Time, they say, is a great healer. Or is it?
This summer, the Honourable Company of Edinburgh Golfers will find out.
The East Lothian club, home to the internationally acclaimed Muirfield links, will stage the AIG Women’s Open for the first time in its history.
Until just a few years ago, such a prospect was as remote as St Kilda, a shot so long that it would make Bryson DeChambeau look short.
For almost three centuries, from its founding in 1744, the Honourable Company was a male-only club, and unapologetic about it.
As pressure to modernise mounted, the club put a proposal in front of its members in May 2016 recommending that women be allowed to join.
Despite achieving majority support, the resolution fell narrowly short of the two-thirds super-majority required by the club’s constitution in order to carry.
It was a result that echoed far behind the club’s famous wrought-iron gates.
Nicola Sturgeon, the First Minister of Scotland, branded the outcome “simply indefensible”. Solheim Cup winner Mel Reid called it “embarrassing”. The then MP for East Lothian, George Kerevan, said he was “outraged” by the decision, adding that it “imperils the sport”. The R&A moved swiftly to remove Muirfield from The Open rota.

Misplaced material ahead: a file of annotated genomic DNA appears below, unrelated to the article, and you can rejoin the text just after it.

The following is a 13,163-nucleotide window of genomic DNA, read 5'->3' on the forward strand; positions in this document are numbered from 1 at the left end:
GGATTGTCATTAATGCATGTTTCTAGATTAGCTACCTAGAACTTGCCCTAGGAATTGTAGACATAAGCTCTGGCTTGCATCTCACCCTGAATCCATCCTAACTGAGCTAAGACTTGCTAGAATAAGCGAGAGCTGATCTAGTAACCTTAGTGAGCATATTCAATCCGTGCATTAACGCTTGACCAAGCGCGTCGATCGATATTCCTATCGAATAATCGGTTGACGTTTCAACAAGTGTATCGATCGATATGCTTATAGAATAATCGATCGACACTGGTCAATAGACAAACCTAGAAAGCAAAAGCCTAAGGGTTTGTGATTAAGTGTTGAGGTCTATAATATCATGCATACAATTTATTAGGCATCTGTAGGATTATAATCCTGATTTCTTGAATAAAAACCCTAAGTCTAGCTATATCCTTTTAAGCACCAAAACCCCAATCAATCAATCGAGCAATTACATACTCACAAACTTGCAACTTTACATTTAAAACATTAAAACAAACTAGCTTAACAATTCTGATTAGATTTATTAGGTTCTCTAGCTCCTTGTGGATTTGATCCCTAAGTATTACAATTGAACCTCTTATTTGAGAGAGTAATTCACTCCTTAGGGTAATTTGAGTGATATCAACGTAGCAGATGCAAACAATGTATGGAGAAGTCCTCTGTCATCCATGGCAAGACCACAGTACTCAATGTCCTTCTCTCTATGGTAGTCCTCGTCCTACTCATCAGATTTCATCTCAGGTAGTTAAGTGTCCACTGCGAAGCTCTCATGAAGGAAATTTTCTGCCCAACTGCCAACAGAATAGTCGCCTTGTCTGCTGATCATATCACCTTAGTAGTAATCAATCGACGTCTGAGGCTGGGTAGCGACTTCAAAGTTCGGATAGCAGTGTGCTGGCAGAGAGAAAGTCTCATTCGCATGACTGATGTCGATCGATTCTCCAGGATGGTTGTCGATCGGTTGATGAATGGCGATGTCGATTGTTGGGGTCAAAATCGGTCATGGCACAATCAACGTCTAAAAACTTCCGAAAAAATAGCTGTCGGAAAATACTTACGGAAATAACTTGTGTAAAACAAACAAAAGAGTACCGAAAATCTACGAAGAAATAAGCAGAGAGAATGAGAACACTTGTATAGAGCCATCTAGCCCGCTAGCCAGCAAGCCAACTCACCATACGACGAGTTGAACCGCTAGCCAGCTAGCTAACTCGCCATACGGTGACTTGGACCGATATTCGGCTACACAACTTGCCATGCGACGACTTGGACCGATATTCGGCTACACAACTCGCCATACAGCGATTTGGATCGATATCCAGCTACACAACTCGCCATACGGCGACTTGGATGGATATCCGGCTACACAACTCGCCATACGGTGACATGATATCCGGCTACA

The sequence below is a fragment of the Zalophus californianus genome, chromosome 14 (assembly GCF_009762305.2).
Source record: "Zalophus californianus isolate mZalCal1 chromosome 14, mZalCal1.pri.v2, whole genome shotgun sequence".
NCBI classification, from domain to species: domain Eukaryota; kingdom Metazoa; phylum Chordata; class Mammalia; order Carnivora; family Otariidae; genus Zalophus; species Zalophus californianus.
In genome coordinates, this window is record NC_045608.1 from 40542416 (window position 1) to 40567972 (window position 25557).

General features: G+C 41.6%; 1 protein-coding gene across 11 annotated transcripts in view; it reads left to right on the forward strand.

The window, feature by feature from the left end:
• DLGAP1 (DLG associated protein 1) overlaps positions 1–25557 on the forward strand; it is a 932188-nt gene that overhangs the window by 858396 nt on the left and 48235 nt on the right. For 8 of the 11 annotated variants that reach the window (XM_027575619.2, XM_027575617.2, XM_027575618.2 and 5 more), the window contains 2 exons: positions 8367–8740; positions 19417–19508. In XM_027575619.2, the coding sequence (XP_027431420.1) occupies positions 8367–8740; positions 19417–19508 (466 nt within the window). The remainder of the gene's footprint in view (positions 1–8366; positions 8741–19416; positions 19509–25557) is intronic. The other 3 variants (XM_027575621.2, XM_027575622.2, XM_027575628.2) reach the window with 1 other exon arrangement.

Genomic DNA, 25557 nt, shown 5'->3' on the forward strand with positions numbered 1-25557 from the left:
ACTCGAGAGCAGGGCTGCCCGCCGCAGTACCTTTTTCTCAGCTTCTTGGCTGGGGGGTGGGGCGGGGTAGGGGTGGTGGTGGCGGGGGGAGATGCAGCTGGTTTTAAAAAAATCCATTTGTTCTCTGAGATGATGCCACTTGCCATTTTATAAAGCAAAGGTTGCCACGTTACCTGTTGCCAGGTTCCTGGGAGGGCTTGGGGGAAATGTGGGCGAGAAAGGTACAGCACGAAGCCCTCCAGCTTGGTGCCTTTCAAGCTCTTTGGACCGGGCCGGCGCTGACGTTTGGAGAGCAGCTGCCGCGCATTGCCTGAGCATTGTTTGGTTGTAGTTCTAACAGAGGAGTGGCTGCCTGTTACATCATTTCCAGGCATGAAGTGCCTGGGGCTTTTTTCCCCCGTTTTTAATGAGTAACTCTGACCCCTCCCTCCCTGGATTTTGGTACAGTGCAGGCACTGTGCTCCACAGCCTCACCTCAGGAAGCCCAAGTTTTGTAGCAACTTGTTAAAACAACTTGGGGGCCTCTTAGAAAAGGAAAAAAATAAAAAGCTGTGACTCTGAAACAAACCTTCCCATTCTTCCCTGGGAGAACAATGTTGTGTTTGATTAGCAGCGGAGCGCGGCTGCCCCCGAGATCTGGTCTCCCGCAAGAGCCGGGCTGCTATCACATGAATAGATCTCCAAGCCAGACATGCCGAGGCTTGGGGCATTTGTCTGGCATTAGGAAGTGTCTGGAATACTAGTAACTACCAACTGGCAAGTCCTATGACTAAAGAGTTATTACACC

The Honourable Company was, in effect, ex-communicated from the sport, cut loose to live on its own little ‘island’ on the outskirts of Gullane.
Stung by the backlash, the club convened another vote on the same matter within a year. This time, in March 2017, it passed with 80% majority. Club captain Henry Fairweather hailed it a “significant decision”.
“We look forward,” he added, “to welcoming women as members who will enjoy, and benefit from, the great traditions and friendly spirit of this remarkable club.”
Cut to today.
There are now 18 female members of the Honourable Company. Each enjoys the same privileges and benefits as their male counterparts. Extensive clubhouse renovations in 2019 included the construction of a ladies’ locker room for the first time. Muirfield is also back on The Open rota, albeit a date for the 17th visit of the championship is still be confirmed.
Most significantly, the membership is happy. The mood has pivoted. A place once described by an American magazine as “quite possibly the rudest club in the world” has quantum-leaped into the twenty-first century in a way that few could have predicted.
During arguably the most turbulent decade in HCEG’s history, club secretary Stewart McEwen has had a front row seat. Formerly of Kingsbarns and Gleneagles, he joined in 2013 shortly before Muirfield staged the Open Championship.
It is a measure of the drama of the last eight years that Phil Mickelson’s victory isn’t even in the top-three of the most significant things to have happened at the club in that time.
“We’ve never tried to brush the mistakes that were made under the carpet,” McEwen told bunkered.co.uk. “It is what it is. It happened. It’s part of our history now and we can’t change that. But we’ve turned it around, we’ve changed, and we really hope people will look at us now and say, ‘Fair play’.”